In the first stanza, Dickinson is speaking once again about death. In order to value our days, our moments, even the least amazing of them, we have but to remember that at any point we could be dead.
The second stanza almost seems at first glance like it belongs to another poem. Not only does it have one less line, but it’s focused now on valuing the world we’re in, the lives we have, because they hold the potential for life beyond this one. If what we have/experience now seems tiny, insignificant, we should remember that the tiny acorn is “the egg of forests” that will one day stretch into “the upper air.”
In a rare Dickinson move, the poet moves from dwelling on how the thought of death should make us value life to the much more optimistic notion that we plant in this life the seeds for the next.
There’s a lot to mull over here. But really, I chose this poem for today because I adore the notion of acorns as little eggs that hatch into entire forests.
Who robbed the woods, ~Emily Dickinson
The trusting woods?
The unsuspecting trees
Brought out their burrs and mosses
His fantasy to please. 5
He scanned their trinkets, curious,
He grasped, he bore away.
What will the solemn hemlock,
What will the fir-tree say?
In my imagination, this is the beginning of a dark and twisty fairy tale. I assume Dickinson is talking about the change of seasons here, about autumn giving way to winter, but the personification makes me want to read this a bit more literally and think of winter as a sentient entity–like Hades stealing Persephone from the world of sunlight, or like some fey elf-lord bringing down winter on the land. Like the White Witch in The Lion, the Witch, and the Wardrobe.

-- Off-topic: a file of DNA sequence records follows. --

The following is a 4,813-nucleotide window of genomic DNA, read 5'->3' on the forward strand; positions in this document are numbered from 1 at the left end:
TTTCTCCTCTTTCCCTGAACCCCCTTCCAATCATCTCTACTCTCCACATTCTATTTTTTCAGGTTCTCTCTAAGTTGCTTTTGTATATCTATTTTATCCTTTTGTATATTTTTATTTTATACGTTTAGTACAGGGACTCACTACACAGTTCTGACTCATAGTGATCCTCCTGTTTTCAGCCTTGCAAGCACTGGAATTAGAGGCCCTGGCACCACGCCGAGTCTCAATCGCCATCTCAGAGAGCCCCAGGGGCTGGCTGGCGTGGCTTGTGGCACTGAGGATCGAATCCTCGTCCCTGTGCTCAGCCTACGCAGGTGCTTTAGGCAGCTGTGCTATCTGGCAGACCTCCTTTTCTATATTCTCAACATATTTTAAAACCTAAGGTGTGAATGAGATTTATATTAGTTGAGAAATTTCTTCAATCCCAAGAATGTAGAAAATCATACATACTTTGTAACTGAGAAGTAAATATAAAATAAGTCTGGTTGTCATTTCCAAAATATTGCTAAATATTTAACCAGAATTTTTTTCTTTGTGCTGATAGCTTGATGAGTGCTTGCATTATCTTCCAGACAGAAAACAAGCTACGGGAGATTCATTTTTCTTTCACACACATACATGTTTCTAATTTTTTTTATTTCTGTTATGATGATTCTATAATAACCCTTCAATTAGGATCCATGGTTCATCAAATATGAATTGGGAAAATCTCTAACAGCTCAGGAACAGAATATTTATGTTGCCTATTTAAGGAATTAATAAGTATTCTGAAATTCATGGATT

It’s wonderful all the places a poem can lead, all the winding avenues of thought it opens up before us.
Whether my bark went down at sea,
Whether she met with gales,
Whether to isles enchanted
She bent her docile sails;
By what mystic mooring ~Emily Dickinson
She is held to-day,—
This is the errand of the eye
Out upon the bay.
This whole poem is a sentence–one act of wondering, of uncertainty. The “bark” could represent anything, really–the point of the poem is the questioning. The poem crystallizes a moment of uncertainty.
I love the line “the errand of the eye.” The notion of the eye on a mission, actively searching rather than passively receiving images, is an intriguing one.
May all your isles be enchanted.
The distance that the dead have gone
Does not at first appear;
Their coming back seems possible
For many an ardent year.
And then, that we have followed them ~Emily Dickinson
We more than half suspect,
So intimate have we become
With their dear retrospect.
This seems an appropriate poem for today, when the Day of the Dead concludes. When someone has died, that they are gone at first seems impossible. As time passes and the loss settles into our bones, we wonder if we have joined them. You can read this on different levels–the pain of grief, the wishing to be with the departed, the fact that they take pieces of us with them…The last two lines are intriguing–“So intimate have we become/With their dear retrospect.” I wonder if Dickinson is talking here about the way we change the dead in our memories–we become familiar with their retrospect rather than hanging onto them exactly as they were. Memory is tricksy, and we alter the dead in our imagination.